ASIC drops need for SOA on early access advice

ASIC SOA early access

ASIC has relaxed rules around the provision of advice for the early access of superannuation and temporarily removed the need for clients to receive an SOA.

The Australian Securities and Investments Commission (ASIC) has announced financial advisers will not be required to provide a statement of advice (SOA) when providing advice on early access to superannuation as part of relief measures to assist the financial advice industry during the coronavirus pandemic.

Additionally, the corporate regulator will also permit registered tax agents to give advice to existing clients about early access to superannuation without needing to hold an Australian financial services (AFS) licence, and has issued a temporary no-action position for super trustees to expand the scope of personal advice that may be provided by, or on behalf of, the superannuation trustee as ‘intra-fund advice’.

ASIC said the relief measures, and its no-action position, would be temporary to assist the financial advice industry during the coronavirus pandemic and were subject to a number of conditions.

These conditions include an advice client being provided with a record of advice (ROA), any advice fees being capped at $300 and the client must have approached the advice provider for the advice.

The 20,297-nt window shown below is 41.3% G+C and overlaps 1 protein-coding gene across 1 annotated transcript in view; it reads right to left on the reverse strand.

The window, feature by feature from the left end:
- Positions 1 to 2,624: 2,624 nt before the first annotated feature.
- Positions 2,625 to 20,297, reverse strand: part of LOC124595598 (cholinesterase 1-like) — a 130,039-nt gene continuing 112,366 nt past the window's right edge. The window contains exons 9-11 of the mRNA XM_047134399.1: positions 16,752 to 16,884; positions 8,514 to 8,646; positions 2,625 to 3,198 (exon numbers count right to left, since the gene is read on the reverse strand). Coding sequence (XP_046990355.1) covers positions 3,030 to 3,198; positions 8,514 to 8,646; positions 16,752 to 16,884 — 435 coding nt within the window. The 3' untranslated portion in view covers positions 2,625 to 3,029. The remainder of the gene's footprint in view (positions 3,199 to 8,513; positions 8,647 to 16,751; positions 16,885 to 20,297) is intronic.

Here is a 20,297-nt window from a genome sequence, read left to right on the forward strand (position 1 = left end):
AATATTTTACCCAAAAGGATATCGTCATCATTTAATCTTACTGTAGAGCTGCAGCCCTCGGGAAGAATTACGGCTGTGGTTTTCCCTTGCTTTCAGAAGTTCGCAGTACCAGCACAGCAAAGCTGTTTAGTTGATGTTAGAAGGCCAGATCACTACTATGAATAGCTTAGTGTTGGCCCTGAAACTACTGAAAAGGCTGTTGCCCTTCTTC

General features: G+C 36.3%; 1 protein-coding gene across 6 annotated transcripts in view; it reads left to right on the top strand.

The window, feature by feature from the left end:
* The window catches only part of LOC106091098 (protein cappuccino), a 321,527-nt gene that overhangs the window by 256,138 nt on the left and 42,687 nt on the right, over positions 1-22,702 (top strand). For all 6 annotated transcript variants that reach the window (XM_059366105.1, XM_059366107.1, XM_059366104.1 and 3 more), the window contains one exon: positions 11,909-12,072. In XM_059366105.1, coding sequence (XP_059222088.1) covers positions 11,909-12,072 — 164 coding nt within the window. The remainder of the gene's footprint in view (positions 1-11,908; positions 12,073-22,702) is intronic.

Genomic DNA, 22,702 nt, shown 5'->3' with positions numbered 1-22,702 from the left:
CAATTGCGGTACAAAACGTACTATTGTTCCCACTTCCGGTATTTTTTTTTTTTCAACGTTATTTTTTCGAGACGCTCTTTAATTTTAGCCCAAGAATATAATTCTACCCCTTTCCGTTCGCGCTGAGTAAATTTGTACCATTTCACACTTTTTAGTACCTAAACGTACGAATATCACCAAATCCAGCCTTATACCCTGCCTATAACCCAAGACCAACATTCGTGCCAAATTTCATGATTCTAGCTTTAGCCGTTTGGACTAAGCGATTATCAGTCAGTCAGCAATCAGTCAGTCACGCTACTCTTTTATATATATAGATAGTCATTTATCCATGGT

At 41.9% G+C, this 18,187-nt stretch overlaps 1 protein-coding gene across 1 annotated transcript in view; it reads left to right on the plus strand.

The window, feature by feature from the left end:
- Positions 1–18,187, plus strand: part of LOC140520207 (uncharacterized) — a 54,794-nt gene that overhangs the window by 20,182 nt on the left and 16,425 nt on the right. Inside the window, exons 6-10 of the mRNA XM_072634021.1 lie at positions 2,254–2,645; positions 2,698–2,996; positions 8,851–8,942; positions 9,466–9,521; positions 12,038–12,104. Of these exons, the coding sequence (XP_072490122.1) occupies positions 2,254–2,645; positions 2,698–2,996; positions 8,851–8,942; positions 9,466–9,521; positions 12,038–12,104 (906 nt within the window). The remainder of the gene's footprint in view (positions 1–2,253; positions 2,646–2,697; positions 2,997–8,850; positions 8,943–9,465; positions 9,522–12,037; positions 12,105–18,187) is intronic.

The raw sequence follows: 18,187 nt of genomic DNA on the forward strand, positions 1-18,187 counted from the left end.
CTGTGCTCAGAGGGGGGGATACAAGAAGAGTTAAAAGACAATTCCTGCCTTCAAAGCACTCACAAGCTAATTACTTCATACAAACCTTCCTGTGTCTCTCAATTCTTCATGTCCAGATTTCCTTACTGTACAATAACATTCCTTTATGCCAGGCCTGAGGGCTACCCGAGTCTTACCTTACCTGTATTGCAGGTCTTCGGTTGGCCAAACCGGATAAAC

ASIC also addressed the recent increase in the demand for time-critical financial advice by temporarily extending the time frame for providing time-critical SOAs.

“To assist financial advisers meet the demand for time-critical advice during this difficult time, ASIC has provided temporary relief to give advice providers up to 30 business days (instead of five business days) to give an SOA after time-critical advice is provided,” it said.

In addition, it stated it would provide further temporary relief during the pandemic by allowing the provision of an ROA to existing clients, even if the clients’ personal circumstances had changed as a result of the COVID-19 pandemic and the client had seen an adviser from the same AFS licensee or practice, and not their original adviser.

“ASIC will conduct surveillance activities to monitor the advice provided under this relief to ensure that advisers, registered tax agents and superannuation trustees are acting in the interests of their clients and members,” it added.

“ASIC will consider market developments and consult with key stakeholders before revoking the instrument of relief and provide 30 days’ notice to the industry.”

The moves by ASIC have received support from a number of financial advice representative bodies.


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